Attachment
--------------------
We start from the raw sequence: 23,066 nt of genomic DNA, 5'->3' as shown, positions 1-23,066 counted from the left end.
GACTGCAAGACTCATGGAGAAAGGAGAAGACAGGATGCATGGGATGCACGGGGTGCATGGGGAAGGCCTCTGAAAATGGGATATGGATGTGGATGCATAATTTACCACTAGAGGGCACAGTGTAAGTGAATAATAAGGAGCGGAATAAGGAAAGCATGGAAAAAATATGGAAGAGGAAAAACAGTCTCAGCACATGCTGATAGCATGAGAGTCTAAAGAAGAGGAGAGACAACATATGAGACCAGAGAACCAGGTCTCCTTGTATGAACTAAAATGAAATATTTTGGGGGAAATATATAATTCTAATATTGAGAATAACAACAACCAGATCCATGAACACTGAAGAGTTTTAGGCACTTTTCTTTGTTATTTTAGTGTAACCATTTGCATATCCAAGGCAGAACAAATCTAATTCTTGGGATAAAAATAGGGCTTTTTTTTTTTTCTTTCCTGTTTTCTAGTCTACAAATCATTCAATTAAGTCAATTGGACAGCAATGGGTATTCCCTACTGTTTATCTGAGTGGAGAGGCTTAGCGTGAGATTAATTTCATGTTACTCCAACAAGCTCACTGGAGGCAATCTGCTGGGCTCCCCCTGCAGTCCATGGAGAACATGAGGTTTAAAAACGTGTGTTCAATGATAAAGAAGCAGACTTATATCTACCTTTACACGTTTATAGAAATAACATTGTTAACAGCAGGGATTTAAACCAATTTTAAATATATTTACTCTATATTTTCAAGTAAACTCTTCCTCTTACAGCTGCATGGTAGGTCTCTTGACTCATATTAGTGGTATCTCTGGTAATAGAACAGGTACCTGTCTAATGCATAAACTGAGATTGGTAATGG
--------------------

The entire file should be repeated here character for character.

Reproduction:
We start from the raw sequence: 23,066 nt of genomic DNA, 5'->3' as shown, positions 1-23,066 counted from the left end.
GACTGCAAGACTCATGGAGAAAGGAGAAGACAGGATGCATGGGATGCACGGGGTGCATGGGGAAGGCCTCTGAAAATGGGATATGGATGTGGATGCATAATTTACCACTAGAGGGCACAGTGTAAGTGAATAATAAGGAGCGGAATAAGGAAAGCATGGAAAAAATATGGAAGAGGAAAAACAGTCTCAGCACATGCTGATAGCATGAGAGTCTAAAGAAGAGGAGAGACAACATATGAGACCAGAGAACCAGGTCTCCTTGTATGAACTAAAATGAAATATTTTGGGGGAAATATATAATTCTAATATTGAGAATAACAACAACCAGATCCATGAACACTGAAGAGTTTTAGGCACTTTTCTTTGTTATTTTAGTGTAACCATTTGCATATCCAAGGCAGAACAAATCTAATTCTTGGGATAAAAATAGGGCTTTTTTTTTTTTCTTTCCTGTTTTCTAGTCTACAAATCATTCAATTAAGTCAATTGGACAGCAATGGGTATTCCCTACTGTTTATCTGAGTGGAGAGGCTTAGCGTGAGATTAATTTCATGTTACTCCAACAAGCTCACTGGAGGCAATCTGCTGGGCTCCCCCTGCAGTCCATGGAGAACATGAGGTTTAAAAACGTGTGTTCAATGATAAAGAAGCAGACTTATATCTACCTTTACACGTTTATAGAAATAACATTGTTAACAGCAGGGATTTAAACCAATTTTAAATATATTTACTCTATATTTTCAAGTAAACTCTTCCTCTTACAGCTGCATGGTAGGTCTCTTGACTCATATTAGTGGTATCTCTGGTAATAGAACAGGTACCTGTCTAATGCATAAACTGAGATTGGTAATGG